1. Oh, yes, envy! I just knew I was going to be a missionary in Africa when I grew up. I knew the map of Africa like the back of my hand, and then they went and changed the names of the countries. Of course, Congo keeps changing back to Congo. I had friends in Nairobi that I planned to visit, and then they came back to the States before I got there. I guess if I decided now to go my kids would wonder if it would be prudent, as would I, I guess. Guess I’ll just have to enjoy the African plain at Bus*h Gardens.

    What a great opportunity! As you said, she has taken over the wheel of her life. It’s sometimes hard to let go.

  2. Oh Vicki! That’s wonderful. The Snarl feels at home in this small world, doesn’t she? Good for her.

  3. Congratulate her! You have raised an independent woman. So…Congratulations to you, too, Vicki! Being a mother of a daughter, too, I would be frightened and scared, but Abby sounds as if she’s up for a challenge.

    I laughed my A– off when reading your Disney World adventures and past experiences when you were little. The bumper car ride at the beach shut down when I had an anxiety attack on my first ride, around age 9. I’ll never forget it. My Mom took pictures of the whole ordeal…LOL

  4. Hilarious amusement park stories. My Rachel asked, why are you laughing.

    My mother spent three years in Kenya at exactly the Snarl’s age. No e-mail or text messaging back then.

    Start planning a trip to Africa, Vicki. Spend a month there.

  5. Oh, I’m with Raehan on this… go to Africa for a visit. 😀

    Independent children are scary and yet exhilarating. Or, so I assume. My child is threatening to never move. His father and I are making plans to purchase property in Florida and just move out of our house when he’s 30. It will be easier than booting him out. 😀

  6. I have wanted to go to darkest Africa ever since I saw the original King Solomon’s Mines! You have to go and visit; take pics and tell us all about it. I love vicarious travel (I won’t have to get shots…LOL).

    Vicki, thank you for your kind comments about the pics. Hoss doesn’t come around much anymore, so I doubt he’ll see it. I have to admit I agree with you now. Too bad I didn’t know it back then.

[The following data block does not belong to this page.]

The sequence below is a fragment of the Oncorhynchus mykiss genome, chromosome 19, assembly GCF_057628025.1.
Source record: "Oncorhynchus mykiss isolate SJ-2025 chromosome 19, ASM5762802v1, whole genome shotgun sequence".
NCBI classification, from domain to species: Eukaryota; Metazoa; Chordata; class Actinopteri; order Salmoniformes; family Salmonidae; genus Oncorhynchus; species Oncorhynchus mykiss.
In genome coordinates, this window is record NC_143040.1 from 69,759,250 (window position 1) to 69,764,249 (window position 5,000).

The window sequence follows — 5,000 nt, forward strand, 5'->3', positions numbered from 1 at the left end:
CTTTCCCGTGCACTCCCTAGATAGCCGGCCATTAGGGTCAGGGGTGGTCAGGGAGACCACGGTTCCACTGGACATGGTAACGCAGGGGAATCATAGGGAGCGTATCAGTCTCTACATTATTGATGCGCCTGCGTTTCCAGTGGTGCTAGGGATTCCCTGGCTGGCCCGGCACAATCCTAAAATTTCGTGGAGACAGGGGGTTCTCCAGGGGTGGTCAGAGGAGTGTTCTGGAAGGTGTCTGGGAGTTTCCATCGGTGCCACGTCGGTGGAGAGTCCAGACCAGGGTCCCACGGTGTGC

7. In Africa!!

    Madeleine had an earworm of OVER IN THE MEADOW today. And, now I can’t get Mancini’s BABY ELEPHANT WALK out of my head.

    5/11 of my kiddos have amblyopia. They got it from my father. Methinks dear Abby gets her daring and pluck from her mother. What an adventurer!

  8. How very exciting, though I would prefer Hawaii or Fiji or some where warm with water. I have never had the desire to go to Africa, not even diamonds could entice me.

    Nyssa decided to bypass the semester abroad for a double major. She thought about one in Vienna as she could have stayed in her Uncle’s apartment. Instead she went to Hawaii with her Geology class, worked on the coast and is trying to get a summer research program at OU in meteorology. Stephen has been muttering something about her coming to Europe after graduation. I thought Alaska would be great for Geology too.

    And DisneyWorld? I used that Unofficial Guide that helped you avoid the long lines… but the first ride I took her on at age 7 was Space Mountain. I did this simply to say we did it and to get it over with. I knew I would hate it, having already been in California… but, I didn’t know she would hate it…to the point, I almost didn’t get her on to the little boat in “It’s A Small World”. I don’t do rides that leave my stomach at various places along the track while the rest of my body moves on.

    Guess What!!!! WE HAD SNOW… YOU COULD EVEN SEE THE FLAKES… FOR ABOUT FIFTEEN MINUTES!

  9. I can’t wait for the same day that Lilly gives me the same news and I get to feel that same fear and envy.

    Bravo.

  10. Well. This has been enlightening. I’ve decided to keep Samantha home from college. (kidding).
    Had a good laugh over your amusement park description, as I feel much the same way about them. Everytime we took the girls to one, I couldn’t wait to get back to the hotel!

  11. Well, Mom, I think you need to go visit her on her adventure!

    E-spouse did Junior year abroad in Africa–Kenya and Tanzania before politics there got dicey. He still talks about it weekly. Just the other day he was telling the kids about being in a jeep and driving up to a pride of 20 lions lazing in the sun across the road. Can you imagine?

  12. NO ROLLER COASTER RIDES!

    So, that Africa thing would be a bit nerve-wracking as a parent, but she’ll be fine and so will you.

    Africa over Alaska … I’d have to go with Alaska. I get plenty of tropical here.

  13. My number two son is credit-wise a senior at Michigan State, but still has a ways to go yet to get a degree (something about switching majors). His program is “International Relations” and he is supposed to study in Russia this spring. My wife and I won’t visit him there, however, unless he gets thrown into a gulag or something like that. (Since he doesn’t respond well to authority, there’s a possibility too).

  14. Snarl is quite a person. I like where she is headed, and I agree, I hope you take the opportunity to go visit her while she’s there in Africa. Think of the photographs you’ll be able to take. I’m so jealous.

  15. Look, Mom. There’s three elephants mooning us. Hoo boy.

    Trusting that Botswana is safe and fresh out of Bot Flies, I say Full Speed Ahead.

  16. My dad often told the story of the two of us on the mountain rollercoaster, I forget what it is called, in the original Disneyland. I was 9. I squashed his hat clinching it so hard between my doubled over as much as possible self and my knees. That was my first and only ride like that. My own version of the Snarl loves all rides, the more upside down the better. i would rather take antimalarial shots that ride a roller coaster.